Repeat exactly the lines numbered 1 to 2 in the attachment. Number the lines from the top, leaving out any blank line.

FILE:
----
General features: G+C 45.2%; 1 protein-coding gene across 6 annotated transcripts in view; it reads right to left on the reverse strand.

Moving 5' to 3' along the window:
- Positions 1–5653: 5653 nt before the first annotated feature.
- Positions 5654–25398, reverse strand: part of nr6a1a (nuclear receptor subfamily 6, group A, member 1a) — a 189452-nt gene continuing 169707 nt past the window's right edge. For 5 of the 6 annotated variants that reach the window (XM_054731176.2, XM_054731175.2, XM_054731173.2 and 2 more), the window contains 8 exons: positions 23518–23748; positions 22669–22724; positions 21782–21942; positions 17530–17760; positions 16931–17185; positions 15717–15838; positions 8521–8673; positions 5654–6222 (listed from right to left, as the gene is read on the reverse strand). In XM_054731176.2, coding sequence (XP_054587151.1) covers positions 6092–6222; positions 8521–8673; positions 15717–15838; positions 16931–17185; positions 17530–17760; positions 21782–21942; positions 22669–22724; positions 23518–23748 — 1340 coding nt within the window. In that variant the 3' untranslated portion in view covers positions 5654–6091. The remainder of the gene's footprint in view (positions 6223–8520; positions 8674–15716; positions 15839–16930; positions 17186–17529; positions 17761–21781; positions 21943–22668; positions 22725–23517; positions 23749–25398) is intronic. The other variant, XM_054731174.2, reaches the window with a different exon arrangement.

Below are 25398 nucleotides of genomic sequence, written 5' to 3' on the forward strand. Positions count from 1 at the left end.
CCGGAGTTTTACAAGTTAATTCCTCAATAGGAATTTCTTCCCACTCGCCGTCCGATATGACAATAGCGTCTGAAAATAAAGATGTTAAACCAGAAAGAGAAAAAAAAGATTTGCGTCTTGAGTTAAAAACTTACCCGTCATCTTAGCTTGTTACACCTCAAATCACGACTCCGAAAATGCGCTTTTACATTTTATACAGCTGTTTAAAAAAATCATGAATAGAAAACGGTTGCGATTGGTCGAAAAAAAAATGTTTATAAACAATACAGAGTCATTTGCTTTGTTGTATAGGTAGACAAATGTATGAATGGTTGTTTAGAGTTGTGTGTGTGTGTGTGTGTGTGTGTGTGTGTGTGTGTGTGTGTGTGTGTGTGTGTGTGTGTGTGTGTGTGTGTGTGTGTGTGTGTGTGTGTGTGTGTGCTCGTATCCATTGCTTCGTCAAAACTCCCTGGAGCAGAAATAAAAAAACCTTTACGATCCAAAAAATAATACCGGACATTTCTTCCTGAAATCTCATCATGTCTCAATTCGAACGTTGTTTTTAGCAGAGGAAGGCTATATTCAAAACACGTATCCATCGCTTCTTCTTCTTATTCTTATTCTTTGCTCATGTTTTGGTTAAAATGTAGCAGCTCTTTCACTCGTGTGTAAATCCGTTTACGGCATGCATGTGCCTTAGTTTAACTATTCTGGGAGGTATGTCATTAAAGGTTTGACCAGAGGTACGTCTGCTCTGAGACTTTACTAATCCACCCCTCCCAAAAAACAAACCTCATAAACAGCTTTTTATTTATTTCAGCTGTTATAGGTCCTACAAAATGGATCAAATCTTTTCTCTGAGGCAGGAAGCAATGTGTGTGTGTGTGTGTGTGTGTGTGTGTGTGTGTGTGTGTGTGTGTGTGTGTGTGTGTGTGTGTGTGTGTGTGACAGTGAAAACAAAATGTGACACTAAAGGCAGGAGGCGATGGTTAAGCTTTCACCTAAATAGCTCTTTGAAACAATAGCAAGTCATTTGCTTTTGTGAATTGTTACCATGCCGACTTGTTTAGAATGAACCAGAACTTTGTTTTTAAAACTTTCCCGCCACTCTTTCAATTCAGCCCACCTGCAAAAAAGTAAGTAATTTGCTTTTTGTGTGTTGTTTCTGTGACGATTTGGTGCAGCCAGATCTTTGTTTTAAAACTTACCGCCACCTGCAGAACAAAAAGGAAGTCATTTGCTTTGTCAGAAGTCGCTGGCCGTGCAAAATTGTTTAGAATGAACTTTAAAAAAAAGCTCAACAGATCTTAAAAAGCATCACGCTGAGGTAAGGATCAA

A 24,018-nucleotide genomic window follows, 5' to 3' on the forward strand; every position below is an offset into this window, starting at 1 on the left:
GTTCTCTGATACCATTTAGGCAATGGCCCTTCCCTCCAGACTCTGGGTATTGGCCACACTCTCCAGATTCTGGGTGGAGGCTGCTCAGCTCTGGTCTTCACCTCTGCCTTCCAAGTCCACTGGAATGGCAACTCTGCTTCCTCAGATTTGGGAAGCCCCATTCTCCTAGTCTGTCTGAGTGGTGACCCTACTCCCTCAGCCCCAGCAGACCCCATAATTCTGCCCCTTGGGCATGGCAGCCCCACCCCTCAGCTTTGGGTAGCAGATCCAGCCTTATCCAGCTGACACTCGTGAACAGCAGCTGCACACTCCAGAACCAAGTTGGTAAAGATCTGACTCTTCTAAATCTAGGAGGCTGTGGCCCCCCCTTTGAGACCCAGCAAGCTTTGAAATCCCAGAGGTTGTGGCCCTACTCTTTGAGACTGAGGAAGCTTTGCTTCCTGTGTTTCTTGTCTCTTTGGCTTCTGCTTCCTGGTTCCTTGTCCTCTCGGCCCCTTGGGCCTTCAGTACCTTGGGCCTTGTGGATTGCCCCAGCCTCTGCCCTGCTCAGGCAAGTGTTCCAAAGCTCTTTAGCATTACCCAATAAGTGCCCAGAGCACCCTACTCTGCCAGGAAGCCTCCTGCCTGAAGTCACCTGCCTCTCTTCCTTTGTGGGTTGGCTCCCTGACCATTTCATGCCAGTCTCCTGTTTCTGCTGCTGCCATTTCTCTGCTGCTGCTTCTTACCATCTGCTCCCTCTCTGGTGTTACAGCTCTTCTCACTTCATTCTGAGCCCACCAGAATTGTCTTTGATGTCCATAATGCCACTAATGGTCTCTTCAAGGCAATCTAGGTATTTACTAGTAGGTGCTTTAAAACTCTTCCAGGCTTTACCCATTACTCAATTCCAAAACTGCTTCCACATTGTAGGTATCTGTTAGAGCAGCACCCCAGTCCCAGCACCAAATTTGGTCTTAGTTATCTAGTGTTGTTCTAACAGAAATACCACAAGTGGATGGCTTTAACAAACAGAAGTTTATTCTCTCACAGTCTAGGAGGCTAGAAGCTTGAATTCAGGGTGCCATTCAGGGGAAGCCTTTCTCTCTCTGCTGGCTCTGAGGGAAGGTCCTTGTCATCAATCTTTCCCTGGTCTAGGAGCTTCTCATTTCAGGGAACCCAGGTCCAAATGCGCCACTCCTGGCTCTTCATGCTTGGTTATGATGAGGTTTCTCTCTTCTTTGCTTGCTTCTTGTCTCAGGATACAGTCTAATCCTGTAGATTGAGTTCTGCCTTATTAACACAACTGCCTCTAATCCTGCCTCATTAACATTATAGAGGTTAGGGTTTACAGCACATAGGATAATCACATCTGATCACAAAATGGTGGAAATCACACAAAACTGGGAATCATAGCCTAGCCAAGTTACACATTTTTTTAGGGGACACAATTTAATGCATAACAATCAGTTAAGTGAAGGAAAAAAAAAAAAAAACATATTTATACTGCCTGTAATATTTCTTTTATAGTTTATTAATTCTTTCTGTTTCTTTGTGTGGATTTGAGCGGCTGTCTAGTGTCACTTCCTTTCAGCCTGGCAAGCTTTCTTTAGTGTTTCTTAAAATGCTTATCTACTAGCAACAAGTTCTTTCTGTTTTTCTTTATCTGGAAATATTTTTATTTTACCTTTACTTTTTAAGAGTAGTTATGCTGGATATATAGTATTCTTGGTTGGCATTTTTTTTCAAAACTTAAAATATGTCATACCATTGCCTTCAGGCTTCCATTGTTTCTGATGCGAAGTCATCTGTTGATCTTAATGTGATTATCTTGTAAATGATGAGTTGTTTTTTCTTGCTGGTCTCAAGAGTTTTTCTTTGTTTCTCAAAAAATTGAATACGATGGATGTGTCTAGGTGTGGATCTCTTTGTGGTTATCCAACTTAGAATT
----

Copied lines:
General features: G+C 45.2%; 1 protein-coding gene across 6 annotated transcripts in view; it reads right to left on the reverse strand.

Moving 5' to 3' along the window: